Top Secret Post

*It looks like Blogger doesn’t want society to know of our communal revolutionary plans, since it’s not letting me access anyone’s sites. As a result, I can’t display the reviews from last week, since I can’t access any of the links with any measure of ease. I’ll just get around to doing that tomorrow, though hopefully you’ll all be able to read this before then. I have tinkered with my RSS feed (thanks again Derik!) so that my whole post will go out through those means instead of only the first 300 words of it, so maybe some of you will get to read the entire thing before Blogger springs back to life.

[three minutes later]

Ha ha, oh forget it. The damn thing's back now!

*So anyway.

AEIOU or Any Easy Intimacy

It occurs to me right now, typing this, that my command of critical terminology is perhaps inadequate to evaluate a work of this sort; alternatively, I might simply be prone to twisting around and crawling inside myself via any available entrance in an effort to bejewel my analysis with an untoward amount of formalist consideration. Still - I’m not sure if I can call this a ‘major’ work by writer/artist Jeffrey Brown, as it’s actually a repackaging of a Xeroxed, tape-bound minicomic (albeit an exceedingly fat one, limited to 390 copies) from a while back; and yet, it occurs to me that Brown’s approach works to distract the reader from the very use of terms like ‘major,’ as his fresh-from-the-sketchbook visual style and halting, excerpted conversational array of scenes always exude an air of the low-key, a dashed-off aesthetic primed toward presenting the ephemeral nature of young relationships in a fittingly fragile form. At least, that’s how it goes in his ‘girlfriend’ books.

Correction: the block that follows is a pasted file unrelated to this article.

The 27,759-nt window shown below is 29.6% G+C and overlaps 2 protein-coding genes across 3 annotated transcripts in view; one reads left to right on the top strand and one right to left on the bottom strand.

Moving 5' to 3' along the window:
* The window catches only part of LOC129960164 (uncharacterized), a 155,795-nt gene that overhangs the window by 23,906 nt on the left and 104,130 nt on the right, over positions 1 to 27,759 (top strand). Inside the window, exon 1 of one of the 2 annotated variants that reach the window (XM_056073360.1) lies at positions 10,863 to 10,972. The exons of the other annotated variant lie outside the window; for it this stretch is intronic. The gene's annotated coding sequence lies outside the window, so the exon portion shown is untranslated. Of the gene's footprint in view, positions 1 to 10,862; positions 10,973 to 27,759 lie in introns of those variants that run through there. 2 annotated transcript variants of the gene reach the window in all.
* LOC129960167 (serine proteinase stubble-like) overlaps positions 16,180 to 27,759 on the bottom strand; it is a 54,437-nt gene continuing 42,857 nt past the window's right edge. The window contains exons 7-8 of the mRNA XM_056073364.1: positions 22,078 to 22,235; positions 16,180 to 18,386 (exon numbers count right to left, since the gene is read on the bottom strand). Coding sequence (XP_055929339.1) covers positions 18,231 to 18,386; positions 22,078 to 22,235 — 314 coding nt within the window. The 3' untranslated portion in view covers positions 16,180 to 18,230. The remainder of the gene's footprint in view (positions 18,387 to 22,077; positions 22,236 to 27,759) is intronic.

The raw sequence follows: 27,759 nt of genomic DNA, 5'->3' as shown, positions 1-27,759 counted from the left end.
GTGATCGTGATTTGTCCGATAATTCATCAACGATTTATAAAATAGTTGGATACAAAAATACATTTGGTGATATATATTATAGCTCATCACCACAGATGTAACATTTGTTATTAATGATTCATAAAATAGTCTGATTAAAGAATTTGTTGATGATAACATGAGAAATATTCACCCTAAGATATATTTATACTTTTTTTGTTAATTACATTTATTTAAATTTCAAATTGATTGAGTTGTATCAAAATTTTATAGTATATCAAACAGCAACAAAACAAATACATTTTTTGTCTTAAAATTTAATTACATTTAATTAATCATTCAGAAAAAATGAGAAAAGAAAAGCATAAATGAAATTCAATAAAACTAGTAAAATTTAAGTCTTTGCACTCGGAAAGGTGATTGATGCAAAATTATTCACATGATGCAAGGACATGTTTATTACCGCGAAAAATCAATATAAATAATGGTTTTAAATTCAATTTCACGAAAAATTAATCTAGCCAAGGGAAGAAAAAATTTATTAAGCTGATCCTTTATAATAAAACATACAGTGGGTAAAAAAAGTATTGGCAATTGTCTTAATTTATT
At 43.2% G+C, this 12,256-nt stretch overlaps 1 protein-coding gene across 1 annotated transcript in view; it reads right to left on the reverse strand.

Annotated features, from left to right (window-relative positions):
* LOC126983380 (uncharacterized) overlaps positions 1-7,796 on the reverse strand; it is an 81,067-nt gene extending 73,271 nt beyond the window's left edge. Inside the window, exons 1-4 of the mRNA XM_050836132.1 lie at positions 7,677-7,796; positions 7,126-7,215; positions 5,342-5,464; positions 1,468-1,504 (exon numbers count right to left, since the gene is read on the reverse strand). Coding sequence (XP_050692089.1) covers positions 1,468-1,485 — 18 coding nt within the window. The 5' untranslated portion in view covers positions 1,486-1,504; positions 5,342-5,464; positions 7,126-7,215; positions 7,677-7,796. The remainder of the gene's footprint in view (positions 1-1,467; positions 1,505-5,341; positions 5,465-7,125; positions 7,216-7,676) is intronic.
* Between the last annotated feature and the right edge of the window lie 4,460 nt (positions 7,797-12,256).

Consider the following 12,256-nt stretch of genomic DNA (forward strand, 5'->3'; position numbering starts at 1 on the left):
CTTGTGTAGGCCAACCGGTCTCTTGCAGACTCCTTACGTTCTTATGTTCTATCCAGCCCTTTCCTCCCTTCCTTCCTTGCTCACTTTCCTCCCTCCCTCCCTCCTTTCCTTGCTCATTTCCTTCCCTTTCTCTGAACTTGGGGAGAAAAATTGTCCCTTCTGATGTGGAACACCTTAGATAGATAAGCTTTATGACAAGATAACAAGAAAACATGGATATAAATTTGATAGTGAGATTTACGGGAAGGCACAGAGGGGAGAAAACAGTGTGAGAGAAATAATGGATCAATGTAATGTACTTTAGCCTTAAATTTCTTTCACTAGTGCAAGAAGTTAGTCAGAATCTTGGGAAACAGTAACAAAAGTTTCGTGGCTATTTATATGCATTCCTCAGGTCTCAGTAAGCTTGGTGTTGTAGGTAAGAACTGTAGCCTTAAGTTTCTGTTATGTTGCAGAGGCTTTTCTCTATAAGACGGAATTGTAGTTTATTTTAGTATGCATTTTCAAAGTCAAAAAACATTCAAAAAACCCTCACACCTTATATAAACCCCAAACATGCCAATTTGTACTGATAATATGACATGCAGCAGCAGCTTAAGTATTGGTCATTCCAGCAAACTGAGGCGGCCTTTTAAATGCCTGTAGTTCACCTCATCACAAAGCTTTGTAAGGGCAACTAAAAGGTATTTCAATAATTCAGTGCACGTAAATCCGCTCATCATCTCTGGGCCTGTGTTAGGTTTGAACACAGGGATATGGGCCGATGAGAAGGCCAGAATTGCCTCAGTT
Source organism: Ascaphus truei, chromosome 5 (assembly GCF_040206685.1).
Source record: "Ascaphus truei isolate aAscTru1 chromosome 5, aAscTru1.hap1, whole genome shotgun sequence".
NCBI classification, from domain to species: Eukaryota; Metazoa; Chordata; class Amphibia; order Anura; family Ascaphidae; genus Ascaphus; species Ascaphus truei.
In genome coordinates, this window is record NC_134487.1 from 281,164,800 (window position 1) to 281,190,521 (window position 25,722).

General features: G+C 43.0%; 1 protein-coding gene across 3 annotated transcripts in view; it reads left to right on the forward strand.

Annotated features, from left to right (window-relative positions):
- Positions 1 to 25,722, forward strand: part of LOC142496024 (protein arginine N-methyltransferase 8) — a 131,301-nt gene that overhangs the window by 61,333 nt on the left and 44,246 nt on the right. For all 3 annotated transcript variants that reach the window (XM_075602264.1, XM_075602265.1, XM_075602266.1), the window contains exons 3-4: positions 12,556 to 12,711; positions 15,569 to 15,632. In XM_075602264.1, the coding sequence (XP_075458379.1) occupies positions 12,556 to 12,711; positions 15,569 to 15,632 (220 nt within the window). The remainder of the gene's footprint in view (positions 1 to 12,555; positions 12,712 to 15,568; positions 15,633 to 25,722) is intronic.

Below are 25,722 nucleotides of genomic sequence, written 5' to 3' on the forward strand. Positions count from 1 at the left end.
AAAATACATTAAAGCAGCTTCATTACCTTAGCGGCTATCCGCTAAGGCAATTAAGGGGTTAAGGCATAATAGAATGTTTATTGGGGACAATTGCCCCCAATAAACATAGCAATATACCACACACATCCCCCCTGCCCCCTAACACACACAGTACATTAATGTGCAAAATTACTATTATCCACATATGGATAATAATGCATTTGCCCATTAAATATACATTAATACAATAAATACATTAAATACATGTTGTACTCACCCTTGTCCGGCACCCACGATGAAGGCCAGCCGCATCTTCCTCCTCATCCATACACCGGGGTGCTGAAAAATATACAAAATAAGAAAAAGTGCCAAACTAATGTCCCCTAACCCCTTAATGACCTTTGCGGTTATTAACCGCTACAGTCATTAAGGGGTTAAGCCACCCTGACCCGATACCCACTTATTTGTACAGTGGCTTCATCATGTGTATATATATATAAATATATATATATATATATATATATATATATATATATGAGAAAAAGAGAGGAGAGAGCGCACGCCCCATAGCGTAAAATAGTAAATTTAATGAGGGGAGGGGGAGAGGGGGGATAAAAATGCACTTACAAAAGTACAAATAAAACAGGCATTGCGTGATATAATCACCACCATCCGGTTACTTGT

And successful books those have been - I’m reminded of Chris Ware’s laudatory quote on the back cover of Clumsy, and Austin English writing in The Comics Journal (#262) that Unlikely is “the book we should be holding up as a comic that can compete with the greatest works of literature, film and music.” Now that’s major praise, and certainly most of the solicitation and/or promotional data I can uncover is positioning this book as the third and final entry in a ‘girlfriend trilogy.’ Comparisons to Brown’s prior works of the type are thus unavoidable, though AEIOU is a more scaled-back piece, less ambitious, nebulous, minimalized. And it only suffers for it, such scaling-back perhaps pressing the book beyond the level where the make-up of its execution can carry it.

Let me explain. Brown, as I’m sure many of you are aware, eschews traditionally ‘polished’ visual appeal to provide a simplified, delicate style. This works with his subject matter, and also the structure of his books (at least, books of this sort) - each volume covers Brown’s relationship with a particular woman, our viewpoint darting from short scene to short scene, occasionally departing from moment-to-moment chronology but generally moving from the start of said relationship to some fixed ending point in the future. Conversations make up the bulk of these books, but their appeal is actually derived from two areas: the often sweet, wobbly interactions of the conversations themselves, and the overarching make-up of the tomes as single units; I’ll confess that the latter is what really appeals to me - the emotional beats hit by these scenes provide a cumulative effect somewhat akin to listening to a piece of music, feelings flowing past you in movements, with patterns forming as you take in the whole piece.

But AEIOU is comparatively atonal, in its stripped-down format. There are now no more than two panels per page, scenes bouncing from one to another with greater frequency than before - sometimes the scenes presented to us are grouped around a theme (which is sometimes stated at the top of a given page), and sometimes it’s just a flurry of soft sentences, emotions expressed directly from one person to the next, though that’s not to say Brown’s dialogue is wooden; character interactions are loose and informal, though there’s always a definite mood to be taken from any given scene. This is perhaps Brown’s greatest strength in this particular work: he certainly knows how to convey emotion with minimal lines, minimal words.